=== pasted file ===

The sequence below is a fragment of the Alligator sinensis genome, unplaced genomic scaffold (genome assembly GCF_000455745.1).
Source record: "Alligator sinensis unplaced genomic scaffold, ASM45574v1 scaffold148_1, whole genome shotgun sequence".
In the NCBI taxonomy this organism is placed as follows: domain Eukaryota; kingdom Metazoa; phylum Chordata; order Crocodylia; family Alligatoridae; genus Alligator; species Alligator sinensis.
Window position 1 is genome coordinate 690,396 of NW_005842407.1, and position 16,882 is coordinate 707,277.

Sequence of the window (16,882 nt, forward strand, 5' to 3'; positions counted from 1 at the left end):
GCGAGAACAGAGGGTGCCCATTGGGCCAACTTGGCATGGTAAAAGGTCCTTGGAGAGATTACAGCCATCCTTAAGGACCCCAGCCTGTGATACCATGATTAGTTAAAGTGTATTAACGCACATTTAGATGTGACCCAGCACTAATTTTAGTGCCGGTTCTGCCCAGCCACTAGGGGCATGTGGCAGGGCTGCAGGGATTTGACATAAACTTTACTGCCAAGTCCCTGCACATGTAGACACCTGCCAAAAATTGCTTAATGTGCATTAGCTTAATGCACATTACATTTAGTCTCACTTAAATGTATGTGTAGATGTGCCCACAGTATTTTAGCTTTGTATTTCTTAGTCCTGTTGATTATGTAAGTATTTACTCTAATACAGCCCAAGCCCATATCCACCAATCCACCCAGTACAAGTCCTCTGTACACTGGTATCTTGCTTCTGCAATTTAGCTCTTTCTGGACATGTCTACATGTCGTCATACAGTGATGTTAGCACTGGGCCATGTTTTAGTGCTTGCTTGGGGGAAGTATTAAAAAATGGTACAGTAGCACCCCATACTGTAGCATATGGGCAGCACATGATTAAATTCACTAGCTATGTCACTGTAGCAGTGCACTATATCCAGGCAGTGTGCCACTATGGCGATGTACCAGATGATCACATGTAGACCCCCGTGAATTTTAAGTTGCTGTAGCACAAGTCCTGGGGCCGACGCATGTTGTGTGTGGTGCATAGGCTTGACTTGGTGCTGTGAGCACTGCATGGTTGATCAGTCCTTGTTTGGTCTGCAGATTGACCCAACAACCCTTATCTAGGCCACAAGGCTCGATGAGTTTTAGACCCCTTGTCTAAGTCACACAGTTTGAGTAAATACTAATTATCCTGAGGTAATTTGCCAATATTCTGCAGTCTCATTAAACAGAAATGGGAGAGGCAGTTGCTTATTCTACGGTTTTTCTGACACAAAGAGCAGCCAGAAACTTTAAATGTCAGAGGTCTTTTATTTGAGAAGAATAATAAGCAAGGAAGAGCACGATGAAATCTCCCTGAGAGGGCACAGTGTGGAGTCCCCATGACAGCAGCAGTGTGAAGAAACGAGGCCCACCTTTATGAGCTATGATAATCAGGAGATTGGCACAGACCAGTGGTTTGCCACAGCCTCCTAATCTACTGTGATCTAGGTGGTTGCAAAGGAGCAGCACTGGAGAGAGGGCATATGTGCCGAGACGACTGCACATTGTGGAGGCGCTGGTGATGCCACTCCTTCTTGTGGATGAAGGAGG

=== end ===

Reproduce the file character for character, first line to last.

The sequence below is a fragment of the Alligator sinensis genome, unplaced genomic scaffold (genome assembly GCF_000455745.1).
Source record: "Alligator sinensis unplaced genomic scaffold, ASM45574v1 scaffold148_1, whole genome shotgun sequence".
In the NCBI taxonomy this organism is placed as follows: domain Eukaryota; kingdom Metazoa; phylum Chordata; order Crocodylia; family Alligatoridae; genus Alligator; species Alligator sinensis.
Window position 1 is genome coordinate 690,396 of NW_005842407.1, and position 16,882 is coordinate 707,277.

Sequence of the window (16,882 nt, forward strand, 5' to 3'; positions counted from 1 at the left end):
GCGAGAACAGAGGGTGCCCATTGGGCCAACTTGGCATGGTAAAAGGTCCTTGGAGAGATTACAGCCATCCTTAAGGACCCCAGCCTGTGATACCATGATTAGTTAAAGTGTATTAACGCACATTTAGATGTGACCCAGCACTAATTTTAGTGCCGGTTCTGCCCAGCCACTAGGGGCATGTGGCAGGGCTGCAGGGATTTGACATAAACTTTACTGCCAAGTCCCTGCACATGTAGACACCTGCCAAAAATTGCTTAATGTGCATTAGCTTAATGCACATTACATTTAGTCTCACTTAAATGTATGTGTAGATGTGCCCACAGTATTTTAGCTTTGTATTTCTTAGTCCTGTTGATTATGTAAGTATTTACTCTAATACAGCCCAAGCCCATATCCACCAATCCACCCAGTACAAGTCCTCTGTACACTGGTATCTTGCTTCTGCAATTTAGCTCTTTCTGGACATGTCTACATGTCGTCATACAGTGATGTTAGCACTGGGCCATGTTTTAGTGCTTGCTTGGGGGAAGTATTAAAAAATGGTACAGTAGCACCCCATACTGTAGCATATGGGCAGCACATGATTAAATTCACTAGCTATGTCACTGTAGCAGTGCACTATATCCAGGCAGTGTGCCACTATGGCGATGTACCAGATGATCACATGTAGACCCCCGTGAATTTTAAGTTGCTGTAGCACAAGTCCTGGGGCCGACGCATGTTGTGTGTGGTGCATAGGCTTGACTTGGTGCTGTGAGCACTGCATGGTTGATCAGTCCTTGTTTGGTCTGCAGATTGACCCAACAACCCTTATCTAGGCCACAAGGCTCGATGAGTTTTAGACCCCTTGTCTAAGTCACACAGTTTGAGTAAATACTAATTATCCTGAGGTAATTTGCCAATATTCTGCAGTCTCATTAAACAGAAATGGGAGAGGCAGTTGCTTATTCTACGGTTTTTCTGACACAAAGAGCAGCCAGAAACTTTAAATGTCAGAGGTCTTTTATTTGAGAAGAATAATAAGCAAGGAAGAGCACGATGAAATCTCCCTGAGAGGGCACAGTGTGGAGTCCCCATGACAGCAGCAGTGTGAAGAAACGAGGCCCACCTTTATGAGCTATGATAATCAGGAGATTGGCACAGACCAGTGGTTTGCCACAGCCTCCTAATCTACTGTGATCTAGGTGGTTGCAAAGGAGCAGCACTGGAGAGAGGGCATATGTGCCGAGACGACTGCACATTGTGGAGGCGCTGGTGATGCCACTCCTTCTTGTGGATGAAGGAGG